The new Yuga Labs “Made by Apes” program aims to address just that issue. NFT holders who register will get a license to use the Made by Apes logo on their BAYC-themed merch. Oh, and Yuga Labs will also include those products in a public catalog called The Bodega.

If you’ve done any work in the web development world, this logo is a step shy of how SSL certificates work: the person running the website gets a certificate from an authority (say, Verisign); in turn, Verisign vouches for that site owner; and when your web browser loads that site, it displays the padlock icon in your browser’s address bar because it trusts Verisign.

I expect few consumers will check for the Made by Apes logo before buying a product. That’s more to help legal teams prepare cases of copyright infringement. But they might browse the Bodega, in which case that site becomes a form of marketing. The Bodega is one way that Yuga Labs supports NFT owners’ investments.

Other collections grant commercial rights to NFT holders. I’d be curious to see whether they unveil their own verification system, and whether several providers pop up to deliver a turnkey service to collection issuers.

A little randomness to keep them hooked

I’ve already rambled about the luxury NFT market (including newsletters #59 and #64) so I won’t spend too much time on that here. But I did want to mention that Gucci is also playing this game. They’re issuing surprise goods – physical goods, not digital – to NFT holders:

The pieces will only be available to people who own a Gucci Vault Material NFT, given a year ago to holders of the Gucci Grail NFTs […].

The intent of the new Gucci Material NFT was intentionally kept a mystery when it was airdropped to Gucci Grail NFT holders last year, but Web3 communities have come to anticipate that mysterious gifts like this one will eventually manifest into future perks. That’s why Gucci Material NFTs, whose image is a bolt of bright patterned material, were valued at about $600 on Opensea, even before community members knew what exactly it represented.

Gucci has added an element of chance to NFT ownership: sure, you have the right to sell the token. But then you might miss out on these random, unannounced giveaways. It’s somewhere between a lottery ticket and a loot box, really. It taps buyers’ emotions to keep them loyal to the brand. Or, at least, loyal to the NFT collection.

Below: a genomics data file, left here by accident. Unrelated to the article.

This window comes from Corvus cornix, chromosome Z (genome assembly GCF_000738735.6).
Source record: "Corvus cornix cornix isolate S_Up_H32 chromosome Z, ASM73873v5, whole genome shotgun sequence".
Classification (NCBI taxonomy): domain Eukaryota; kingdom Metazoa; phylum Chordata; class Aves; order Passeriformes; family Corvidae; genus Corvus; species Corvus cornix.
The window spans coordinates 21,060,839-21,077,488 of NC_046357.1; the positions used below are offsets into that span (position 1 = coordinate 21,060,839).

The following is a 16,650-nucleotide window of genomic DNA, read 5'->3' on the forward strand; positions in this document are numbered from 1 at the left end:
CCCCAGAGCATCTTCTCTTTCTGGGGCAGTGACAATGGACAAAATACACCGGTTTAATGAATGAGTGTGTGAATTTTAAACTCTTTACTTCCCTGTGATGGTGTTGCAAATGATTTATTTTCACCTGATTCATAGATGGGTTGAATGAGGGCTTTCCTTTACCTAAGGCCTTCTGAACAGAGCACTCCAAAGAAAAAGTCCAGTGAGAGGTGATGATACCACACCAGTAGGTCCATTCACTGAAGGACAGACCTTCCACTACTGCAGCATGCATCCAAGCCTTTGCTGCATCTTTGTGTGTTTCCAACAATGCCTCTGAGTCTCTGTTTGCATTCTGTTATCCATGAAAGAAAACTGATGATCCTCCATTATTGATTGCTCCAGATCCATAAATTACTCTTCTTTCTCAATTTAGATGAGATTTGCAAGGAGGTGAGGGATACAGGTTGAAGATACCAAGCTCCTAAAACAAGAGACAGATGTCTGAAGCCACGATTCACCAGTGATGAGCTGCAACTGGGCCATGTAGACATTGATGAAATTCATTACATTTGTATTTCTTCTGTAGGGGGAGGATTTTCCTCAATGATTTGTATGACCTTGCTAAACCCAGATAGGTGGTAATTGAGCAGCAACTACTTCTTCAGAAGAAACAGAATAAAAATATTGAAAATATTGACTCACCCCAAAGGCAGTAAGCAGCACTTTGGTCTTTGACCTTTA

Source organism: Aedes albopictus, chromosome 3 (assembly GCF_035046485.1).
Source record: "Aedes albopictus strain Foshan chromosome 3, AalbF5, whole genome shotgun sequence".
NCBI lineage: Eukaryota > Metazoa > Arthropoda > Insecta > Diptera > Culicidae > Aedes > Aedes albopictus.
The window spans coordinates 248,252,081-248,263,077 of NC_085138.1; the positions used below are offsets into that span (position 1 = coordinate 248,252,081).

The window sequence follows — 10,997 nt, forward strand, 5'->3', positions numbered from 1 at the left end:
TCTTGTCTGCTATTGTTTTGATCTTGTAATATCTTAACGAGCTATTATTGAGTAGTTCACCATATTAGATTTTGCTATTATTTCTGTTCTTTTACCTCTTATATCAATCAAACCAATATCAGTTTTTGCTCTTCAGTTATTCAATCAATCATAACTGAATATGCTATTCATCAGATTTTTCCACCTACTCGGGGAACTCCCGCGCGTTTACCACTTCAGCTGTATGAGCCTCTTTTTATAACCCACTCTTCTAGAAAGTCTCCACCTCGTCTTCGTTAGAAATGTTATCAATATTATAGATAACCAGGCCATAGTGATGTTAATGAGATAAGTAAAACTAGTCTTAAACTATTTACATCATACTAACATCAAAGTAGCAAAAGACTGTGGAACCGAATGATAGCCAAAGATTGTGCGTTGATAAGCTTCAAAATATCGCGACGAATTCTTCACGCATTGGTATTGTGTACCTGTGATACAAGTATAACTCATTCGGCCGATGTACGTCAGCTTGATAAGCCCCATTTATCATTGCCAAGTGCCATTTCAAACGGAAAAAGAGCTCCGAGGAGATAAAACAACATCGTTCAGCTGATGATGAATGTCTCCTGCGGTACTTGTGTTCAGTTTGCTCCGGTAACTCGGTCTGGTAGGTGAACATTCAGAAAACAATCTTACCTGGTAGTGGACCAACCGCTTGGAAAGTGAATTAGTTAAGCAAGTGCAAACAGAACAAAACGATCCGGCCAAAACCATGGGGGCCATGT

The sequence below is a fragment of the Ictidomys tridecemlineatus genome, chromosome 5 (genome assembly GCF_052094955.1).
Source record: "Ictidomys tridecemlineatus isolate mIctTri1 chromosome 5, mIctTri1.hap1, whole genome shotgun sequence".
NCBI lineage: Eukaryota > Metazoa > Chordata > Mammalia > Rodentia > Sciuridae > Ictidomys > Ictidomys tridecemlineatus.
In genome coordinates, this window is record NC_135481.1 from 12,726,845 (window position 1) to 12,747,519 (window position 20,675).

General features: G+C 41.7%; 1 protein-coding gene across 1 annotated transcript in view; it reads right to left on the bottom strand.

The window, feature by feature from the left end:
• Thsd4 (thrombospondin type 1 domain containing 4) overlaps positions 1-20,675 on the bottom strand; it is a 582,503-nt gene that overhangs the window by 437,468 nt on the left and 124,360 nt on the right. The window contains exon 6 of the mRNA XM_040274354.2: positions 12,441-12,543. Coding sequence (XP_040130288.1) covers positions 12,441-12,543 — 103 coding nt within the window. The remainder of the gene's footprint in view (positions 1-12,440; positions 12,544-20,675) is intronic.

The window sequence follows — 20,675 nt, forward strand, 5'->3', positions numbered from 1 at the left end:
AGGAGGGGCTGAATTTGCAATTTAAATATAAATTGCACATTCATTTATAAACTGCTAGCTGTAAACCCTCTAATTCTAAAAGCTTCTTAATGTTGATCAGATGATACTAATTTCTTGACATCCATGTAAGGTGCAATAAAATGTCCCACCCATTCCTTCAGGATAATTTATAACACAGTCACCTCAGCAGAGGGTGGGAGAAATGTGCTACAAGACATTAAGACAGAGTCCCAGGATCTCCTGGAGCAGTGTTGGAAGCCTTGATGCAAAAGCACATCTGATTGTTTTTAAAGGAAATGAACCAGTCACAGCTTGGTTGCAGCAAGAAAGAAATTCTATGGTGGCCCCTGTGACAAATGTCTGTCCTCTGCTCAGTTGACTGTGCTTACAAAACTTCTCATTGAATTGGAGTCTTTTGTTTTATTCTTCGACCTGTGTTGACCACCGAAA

It’s a bold move. The buyer pays up-front under the assumption that, over time, they’ll get their money’s worth. Gucci is putting its name on the line because they need to deliver something worthwhile.

Does this make loyalty-themed NFTs a form of quiet luxury? Sure, these purchases are etched into a public blockchain; sufficiently curious people can find out what you’re carrying. On the other hand, relatively few people will care to trace these transactions. The NFTs serve as mostly-invisible flags of wealth. Even better than fancy toilet paper.

Let’s close out with a story, shall we?

Once upon a time, there was a guy who built a company. It turns out his company was (allegedly) just a bunch of frauds stacked in a trenchcoat. As that company crumbled, he went on the lecture circuit to plead his case in the Court of Public Opinion™.

(It’s also possible that he maintained a very public image as a safety measure. “Hey if you go an entire day without hearing from me, that means someone’s taken their revenge.”)

When he ran out of things to say about himself, he decided to dish up information on his former colleagues. Shortly thereafter the Court of Law™ stepped in and told him that, going forward, keeping quiet would be a condition of his bail.

You’d think he would thank the judge. This would save the guy from further ruining himself. But no. Instead, his legal team kept complaining on his behalf:

In contrast to their stance on Bankman-Fried, his lawyers argued, prosecutors had “stood silent” while FTX’s new CEO, John J. Ray, publicly attacked and vilified their client. Regardless, Bankman-Fried would agree to a gag order – if it extended to prosecutors and other potential witnesses.

I don’t think it counts as an “attack” when someone is just … telling the truth? John J. Ray oversaw the Enron proceedings. If he says that yours is the worst company he’s ever seen, that is – as the kids say – a You Problem.

Now if you’ll excuse me, it’s time to throw on some headphones and crank “Declaration Of John J. Ray III In Support Of Chapter 11 Petitions And First Day Pleadings.

The wrap-up

This was an issue of Block & Mortar.

Who’s behind Block & Mortar? I'm Q McCallum. I've spent the past two decades in the emerging-tech space. And I'm very interested in web3 use cases.

Credit where it's due. Big thanks to Shane Glynn for reviewing early drafts. Any mistakes that remain are mine.